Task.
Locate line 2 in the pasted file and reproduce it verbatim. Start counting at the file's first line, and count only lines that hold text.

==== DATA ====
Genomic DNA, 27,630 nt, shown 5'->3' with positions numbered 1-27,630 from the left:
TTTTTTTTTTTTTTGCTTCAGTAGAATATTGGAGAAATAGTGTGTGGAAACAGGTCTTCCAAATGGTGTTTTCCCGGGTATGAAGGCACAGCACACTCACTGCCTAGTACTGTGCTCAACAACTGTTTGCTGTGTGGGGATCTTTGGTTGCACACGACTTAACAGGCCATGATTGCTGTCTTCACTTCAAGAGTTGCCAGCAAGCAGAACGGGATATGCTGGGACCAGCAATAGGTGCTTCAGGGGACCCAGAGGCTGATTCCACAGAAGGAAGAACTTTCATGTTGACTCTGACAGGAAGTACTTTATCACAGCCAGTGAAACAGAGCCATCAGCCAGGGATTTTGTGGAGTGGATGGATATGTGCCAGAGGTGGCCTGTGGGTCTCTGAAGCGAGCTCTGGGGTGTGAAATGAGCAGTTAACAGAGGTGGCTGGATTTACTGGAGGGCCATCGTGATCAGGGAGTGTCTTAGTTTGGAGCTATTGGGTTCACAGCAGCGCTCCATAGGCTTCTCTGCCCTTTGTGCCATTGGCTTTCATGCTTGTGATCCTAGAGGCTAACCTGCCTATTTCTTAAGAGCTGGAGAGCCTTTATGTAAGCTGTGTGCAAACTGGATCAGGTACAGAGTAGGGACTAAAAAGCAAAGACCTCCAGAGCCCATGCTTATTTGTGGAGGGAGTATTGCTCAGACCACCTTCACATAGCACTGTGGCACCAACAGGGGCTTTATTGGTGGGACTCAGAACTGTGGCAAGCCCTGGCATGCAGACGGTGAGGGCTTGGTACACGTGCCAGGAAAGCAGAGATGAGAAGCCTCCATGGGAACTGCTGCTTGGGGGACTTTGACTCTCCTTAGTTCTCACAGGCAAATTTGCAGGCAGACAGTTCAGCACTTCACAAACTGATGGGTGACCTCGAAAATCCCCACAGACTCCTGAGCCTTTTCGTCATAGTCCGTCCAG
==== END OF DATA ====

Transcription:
TTTTTTTTTTTTTTGCTTCAGTAGAATATTGGAGAAATAGTGTGTGGAAACAGGTCTTCCAAATGGTGTTTTCCCGGGTATGAAGGCACAGCACACTCACTGCCTAGTACTGTGCTCAACAACTGTTTGCTGTGTGGGGATCTTTGGTTGCACACGACTTAACAGGCCATGATTGCTGTCTTCACTTCAAGAGTTGCCAGCAAGCAGAACGGGATATGCTGGGACCAGCAATAGGTGCTTCAGGGGACCCAGAGGCTGATTCCACAGAAGGAAGAACTTTCATGTTGACTCTGACAGGAAGTACTTTATCACAGCCAGTGAAACAGAGCCATCAGCCAGGGATTTTGTGGAGTGGATGGATATGTGCCAGAGGTGGCCTGTGGGTCTCTGAAGCGAGCTCTGGGGTGTGAAATGAGCAGTTAACAGAGGTGGCTGGATTTACTGGAGGGCCATCGTGATCAGGGAGTGTCTTAGTTTGGAGCTATTGGGTTCACAGCAGCGCTCCATAGGCTTCTCTGCCCTTTGTGCCATTGGCTTTCATGCTTGTGATCCTAGAGGCTAACCTGCCTATTTCTTAAGAGCTGGAGAGCCTTTATGTAAGCTGTGTGCAAACTGGATCAGGTACAGAGTAGGGACTAAAAAGCAAAGACCTCCAGAGCCCATGCTTATTTGTGGAGGGAGTATTGCTCAGACCACCTTCACATAGCACTGTGGCACCAACAGGGGCTTTATTGGTGGGACTCAGAACTGTGGCAAGCCCTGGCATGCAGACGGTGAGGGCTTGGTACACGTGCCAGGAAAGCAGAGATGAGAAGCCTCCATGGGAACTGCTGCTTGGGGGACTTTGACTCTCCTTAGTTCTCACAGGCAAATTTGCAGGCAGACAGTTCAGCACTTCACAAACTGATGGGTGACCTCGAAAATCCCCACAGACTCCTGAGCCTTTTCGTCATAGTCCGTCCAG